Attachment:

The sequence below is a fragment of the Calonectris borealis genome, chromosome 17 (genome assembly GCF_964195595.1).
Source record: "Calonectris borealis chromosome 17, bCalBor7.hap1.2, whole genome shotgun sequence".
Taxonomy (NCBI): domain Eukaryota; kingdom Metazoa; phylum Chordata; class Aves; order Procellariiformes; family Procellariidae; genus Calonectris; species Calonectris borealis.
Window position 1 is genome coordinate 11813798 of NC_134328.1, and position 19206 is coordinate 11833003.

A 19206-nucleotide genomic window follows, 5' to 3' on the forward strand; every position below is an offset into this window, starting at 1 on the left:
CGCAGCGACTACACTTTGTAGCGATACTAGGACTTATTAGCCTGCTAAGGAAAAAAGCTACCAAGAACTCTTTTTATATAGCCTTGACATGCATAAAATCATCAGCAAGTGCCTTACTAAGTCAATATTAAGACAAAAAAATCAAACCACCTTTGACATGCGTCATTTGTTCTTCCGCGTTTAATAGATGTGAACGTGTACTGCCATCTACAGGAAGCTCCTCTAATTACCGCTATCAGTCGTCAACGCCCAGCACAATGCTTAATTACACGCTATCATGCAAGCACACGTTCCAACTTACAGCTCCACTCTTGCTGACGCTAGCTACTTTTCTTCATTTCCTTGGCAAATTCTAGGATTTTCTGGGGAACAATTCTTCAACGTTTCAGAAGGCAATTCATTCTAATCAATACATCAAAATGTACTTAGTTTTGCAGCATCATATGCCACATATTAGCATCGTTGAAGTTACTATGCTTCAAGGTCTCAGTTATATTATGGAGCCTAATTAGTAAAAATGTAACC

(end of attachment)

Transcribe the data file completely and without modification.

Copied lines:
The sequence below is a fragment of the Calonectris borealis genome, chromosome 17 (genome assembly GCF_964195595.1).
Source record: "Calonectris borealis chromosome 17, bCalBor7.hap1.2, whole genome shotgun sequence".
Taxonomy (NCBI): domain Eukaryota; kingdom Metazoa; phylum Chordata; class Aves; order Procellariiformes; family Procellariidae; genus Calonectris; species Calonectris borealis.
Window position 1 is genome coordinate 11813798 of NC_134328.1, and position 19206 is coordinate 11833003.

A 19206-nucleotide genomic window follows, 5' to 3' on the forward strand; every position below is an offset into this window, starting at 1 on the left:
CGCAGCGACTACACTTTGTAGCGATACTAGGACTTATTAGCCTGCTAAGGAAAAAAGCTACCAAGAACTCTTTTTATATAGCCTTGACATGCATAAAATCATCAGCAAGTGCCTTACTAAGTCAATATTAAGACAAAAAAATCAAACCACCTTTGACATGCGTCATTTGTTCTTCCGCGTTTAATAGATGTGAACGTGTACTGCCATCTACAGGAAGCTCCTCTAATTACCGCTATCAGTCGTCAACGCCCAGCACAATGCTTAATTACACGCTATCATGCAAGCACACGTTCCAACTTACAGCTCCACTCTTGCTGACGCTAGCTACTTTTCTTCATTTCCTTGGCAAATTCTAGGATTTTCTGGGGAACAATTCTTCAACGTTTCAGAAGGCAATTCATTCTAATCAATACATCAAAATGTACTTAGTTTTGCAGCATCATATGCCACATATTAGCATCGTTGAAGTTACTATGCTTCAAGGTCTCAGTTATATTATGGAGCCTAATTAGTAAAAATGTAACC